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On Friday, May 29, 2020, Ontario’s government issued Regulation, O.Reg 228/20, under the Employment Standards Act (“ESA”). Its most significant effects have to do with the options that are available to employers with regard to terminating or laying off its employees due to COVID-19-related reductions in business and the rights of employees to sue for...
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Since the beginning of 2020, the world has been concerned about the Novel Coronavirus. Coronaviruses are a group of viruses that can cause influenza-like symptoms in humans. An interesting characteristic of Coronaviruses is that they are “zoonotic”, meaning they can be transferred between humans and animals. In December of 2019, a number of cases of...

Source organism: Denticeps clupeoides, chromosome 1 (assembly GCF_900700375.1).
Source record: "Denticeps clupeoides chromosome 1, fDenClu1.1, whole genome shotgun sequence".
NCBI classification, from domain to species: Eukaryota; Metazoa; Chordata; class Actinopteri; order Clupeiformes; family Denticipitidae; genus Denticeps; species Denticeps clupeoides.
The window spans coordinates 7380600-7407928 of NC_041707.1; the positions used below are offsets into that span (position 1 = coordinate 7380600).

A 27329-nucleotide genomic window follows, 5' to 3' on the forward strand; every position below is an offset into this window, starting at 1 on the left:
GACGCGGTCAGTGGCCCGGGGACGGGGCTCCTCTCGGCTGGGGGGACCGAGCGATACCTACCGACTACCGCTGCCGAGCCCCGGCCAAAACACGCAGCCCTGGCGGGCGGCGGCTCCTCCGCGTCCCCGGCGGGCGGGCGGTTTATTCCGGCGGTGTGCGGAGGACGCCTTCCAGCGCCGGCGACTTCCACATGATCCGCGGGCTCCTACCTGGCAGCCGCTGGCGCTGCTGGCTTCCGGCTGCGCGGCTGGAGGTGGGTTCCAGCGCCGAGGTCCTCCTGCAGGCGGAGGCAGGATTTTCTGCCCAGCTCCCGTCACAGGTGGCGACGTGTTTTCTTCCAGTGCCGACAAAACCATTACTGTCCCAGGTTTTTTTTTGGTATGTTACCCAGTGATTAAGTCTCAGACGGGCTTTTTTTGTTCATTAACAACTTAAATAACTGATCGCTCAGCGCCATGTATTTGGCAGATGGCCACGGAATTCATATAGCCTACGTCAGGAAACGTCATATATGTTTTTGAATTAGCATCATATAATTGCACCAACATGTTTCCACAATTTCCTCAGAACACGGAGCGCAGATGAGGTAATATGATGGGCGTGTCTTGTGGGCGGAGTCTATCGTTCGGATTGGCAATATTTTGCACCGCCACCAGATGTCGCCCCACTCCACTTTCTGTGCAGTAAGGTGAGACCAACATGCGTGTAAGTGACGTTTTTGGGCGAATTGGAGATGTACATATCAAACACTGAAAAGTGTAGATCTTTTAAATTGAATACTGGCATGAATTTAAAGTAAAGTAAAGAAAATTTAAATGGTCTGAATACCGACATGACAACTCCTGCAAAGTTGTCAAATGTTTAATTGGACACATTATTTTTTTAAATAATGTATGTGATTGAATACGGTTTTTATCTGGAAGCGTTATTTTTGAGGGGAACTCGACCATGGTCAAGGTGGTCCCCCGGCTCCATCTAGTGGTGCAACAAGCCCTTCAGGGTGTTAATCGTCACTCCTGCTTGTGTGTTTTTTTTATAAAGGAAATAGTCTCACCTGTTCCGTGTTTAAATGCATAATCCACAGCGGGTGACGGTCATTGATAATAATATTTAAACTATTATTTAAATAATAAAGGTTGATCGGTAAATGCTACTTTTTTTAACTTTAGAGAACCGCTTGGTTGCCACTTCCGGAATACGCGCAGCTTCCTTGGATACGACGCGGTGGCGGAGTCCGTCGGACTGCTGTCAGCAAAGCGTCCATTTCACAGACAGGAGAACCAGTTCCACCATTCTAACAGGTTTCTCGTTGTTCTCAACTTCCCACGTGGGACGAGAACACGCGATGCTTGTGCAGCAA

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Legally speaking, workers are generally classified into different categories. These classifications have very significant implications on a number of rights that workers are entitled to.
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The federal government recently implemented a number of changes to the Canada Labour Code which largely favours federal employees in certain industries such as banks, fisheries, telecommunications, and interprovincial transportation companies.